The Buffer field, beneath the progress bar for the current track, is an important one to watch when the CD-RW drive is writing. Ideally, it will always say 100%. If this figure drops too much, usually below about 75%, you are likely to have a buffer underrun on your hands, reducing your CD to a coaster. For ways to avoid this kind of error, see Chapter 15.

If percentages aren't enough for you, at the bottom-right you can see a small chart showing the number of tracks contained in the layout, and the number that have been written so far. If you are having a bad day, you might also see something under the Skipped column, which means that the program could not write that particular track and moved on to the next one. If you're making more than one CD, the text beneath the chart lets you know how many copies have been completed and how many are left to go.

If you get bored with the process, or decide you've made a big mistake, click the Cancel button at the bottom. This aborts the process, and, regardless of what has been written to the CD, you'll have another coaster to put your drinks on.

After everything is finished, Easy CD Creator informs you by placing a big check mark over the CD symbol next to the progress indicator at the top-right of the screen (see Figure 3.11).

Figure 3.11 Easy CD Creator tells you when it has finished successfully.

Notice that a new button, Jewel Case, has been added to this dialog box. Click that button if you want to create the jewel case inserts for you new disc. Of course, you can always do that later, as you will find out in Chapters 11, "Using Jewel Case Creator to Create Labels and Inserts," and 12, "You've Got the Look: Using Graphics and Other Advanced Stuff with Jewel Case Creator."

Assuming all went well, click the OK button to close the program. Take the CD out of the recorder and enjoy! If you did experience problems, see Chapter 15 for some help in identifying what went wrong and how to fix it.

Creating a Disc Image for Copying Later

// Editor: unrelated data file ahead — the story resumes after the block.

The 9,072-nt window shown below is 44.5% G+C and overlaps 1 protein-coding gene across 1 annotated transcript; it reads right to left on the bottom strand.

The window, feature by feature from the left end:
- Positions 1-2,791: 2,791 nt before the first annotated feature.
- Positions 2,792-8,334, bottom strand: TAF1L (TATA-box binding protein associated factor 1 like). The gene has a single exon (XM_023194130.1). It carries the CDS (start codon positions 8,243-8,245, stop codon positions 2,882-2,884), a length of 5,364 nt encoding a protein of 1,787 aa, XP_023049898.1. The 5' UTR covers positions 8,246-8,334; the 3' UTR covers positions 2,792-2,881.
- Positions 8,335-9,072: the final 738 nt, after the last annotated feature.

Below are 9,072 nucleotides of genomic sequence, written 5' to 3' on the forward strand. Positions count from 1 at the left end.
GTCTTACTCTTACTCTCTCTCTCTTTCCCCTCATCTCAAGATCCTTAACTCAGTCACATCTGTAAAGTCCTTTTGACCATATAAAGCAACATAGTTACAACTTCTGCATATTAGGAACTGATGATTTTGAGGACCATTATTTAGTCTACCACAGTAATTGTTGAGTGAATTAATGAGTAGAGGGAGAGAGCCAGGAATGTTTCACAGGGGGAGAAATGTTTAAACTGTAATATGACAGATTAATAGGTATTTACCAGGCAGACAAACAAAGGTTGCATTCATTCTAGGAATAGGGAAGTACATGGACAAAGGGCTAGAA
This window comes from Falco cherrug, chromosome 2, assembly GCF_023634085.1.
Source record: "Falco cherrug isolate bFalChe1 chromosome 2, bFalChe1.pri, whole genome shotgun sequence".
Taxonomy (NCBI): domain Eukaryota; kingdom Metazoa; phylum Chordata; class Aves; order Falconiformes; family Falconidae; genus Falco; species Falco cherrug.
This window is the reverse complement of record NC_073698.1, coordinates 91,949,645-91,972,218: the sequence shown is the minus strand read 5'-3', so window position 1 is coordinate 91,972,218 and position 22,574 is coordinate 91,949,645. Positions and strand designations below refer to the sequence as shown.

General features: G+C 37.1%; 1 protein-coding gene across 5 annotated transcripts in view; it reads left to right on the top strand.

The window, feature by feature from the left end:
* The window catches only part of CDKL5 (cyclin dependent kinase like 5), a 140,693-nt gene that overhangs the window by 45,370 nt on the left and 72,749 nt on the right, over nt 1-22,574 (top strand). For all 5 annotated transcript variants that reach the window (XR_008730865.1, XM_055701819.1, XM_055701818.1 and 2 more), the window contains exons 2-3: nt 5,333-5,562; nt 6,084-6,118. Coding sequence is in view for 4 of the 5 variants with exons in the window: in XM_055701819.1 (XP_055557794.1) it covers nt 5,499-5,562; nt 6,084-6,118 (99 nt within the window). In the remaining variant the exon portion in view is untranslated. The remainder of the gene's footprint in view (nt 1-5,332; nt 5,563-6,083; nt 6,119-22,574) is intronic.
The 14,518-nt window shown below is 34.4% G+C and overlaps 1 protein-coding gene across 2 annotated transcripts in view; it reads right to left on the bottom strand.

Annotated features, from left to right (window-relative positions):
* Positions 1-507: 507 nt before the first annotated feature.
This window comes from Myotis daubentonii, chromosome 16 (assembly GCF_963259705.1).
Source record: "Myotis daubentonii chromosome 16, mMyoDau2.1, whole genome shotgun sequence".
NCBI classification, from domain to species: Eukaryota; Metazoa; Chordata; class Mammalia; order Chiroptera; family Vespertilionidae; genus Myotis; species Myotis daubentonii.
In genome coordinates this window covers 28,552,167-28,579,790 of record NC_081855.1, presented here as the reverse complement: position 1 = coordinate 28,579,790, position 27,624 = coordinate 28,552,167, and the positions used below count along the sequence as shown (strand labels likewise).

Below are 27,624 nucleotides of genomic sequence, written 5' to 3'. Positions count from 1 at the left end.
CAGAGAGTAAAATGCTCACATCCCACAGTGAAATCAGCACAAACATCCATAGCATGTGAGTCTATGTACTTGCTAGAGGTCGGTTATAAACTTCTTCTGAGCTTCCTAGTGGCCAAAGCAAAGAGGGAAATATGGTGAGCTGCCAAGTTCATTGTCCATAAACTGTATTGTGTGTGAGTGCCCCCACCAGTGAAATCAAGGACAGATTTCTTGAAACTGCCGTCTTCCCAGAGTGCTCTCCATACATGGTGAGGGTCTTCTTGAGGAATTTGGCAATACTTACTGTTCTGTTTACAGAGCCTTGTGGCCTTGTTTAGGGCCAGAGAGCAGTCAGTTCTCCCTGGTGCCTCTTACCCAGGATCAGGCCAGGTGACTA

Instead of burning straight to a CD you can use Easy CD Creator to make an image of the CD on your hard drive. I can hear the question now. Why do this? Well, if you want to create multiple CDs, creating a CD image on your hard disk and using the image to create new CDs as you need them is faster. Because they read and write information so much more quickly, copying from your hard drive can also be more reliable than from a CD-ROM drive.

Another One Bites the Dust

If problems occur during the creation process, or if the program terminates prematurely, you will see a big red "X" over the CD symbol instead of a check mark. This means something has gone terribly wrong and the CD will most likely not be playable.

Just like burning straight to a recordable CD, creating a CD image requires a CD layout. However, instead of using the Create CD button, use the Create CD Image option in the File menu. Easy CD Creator prompts you to select the location for the image file (be sure you have enough space on the hard disk!) and to give it a name. When you click the Save button, it then creates the image file. This won't take nearly as long as it does to burn a CD.

When you are ready to use an image file to create a CD, go back to the File menu and select Create CD from CD Image. You will be asked to select the image file on your hard drive to use, and then prompted to insert a blank recordable CD in the CD-RW drive. From there, the process works pretty much the same as for copying from other CDs (minus all that nasty disc swapping).

Image Files Are BIG

It's important to remember, especially when creating music CDs, that image files can eat up a lot of your hard drive's real estate (up to 650MB). With hard disk capacity getting larger and larger with each passing year, this has become less of a concern than it used to be. However, if you create a lot of these image files and don't delete them when they're no longer needed, the amount of space they use will add up very quickly.

  • + Share This
  • 🔖 Save To Your Account

Related Resources

There are currently no related titles. Please check back later.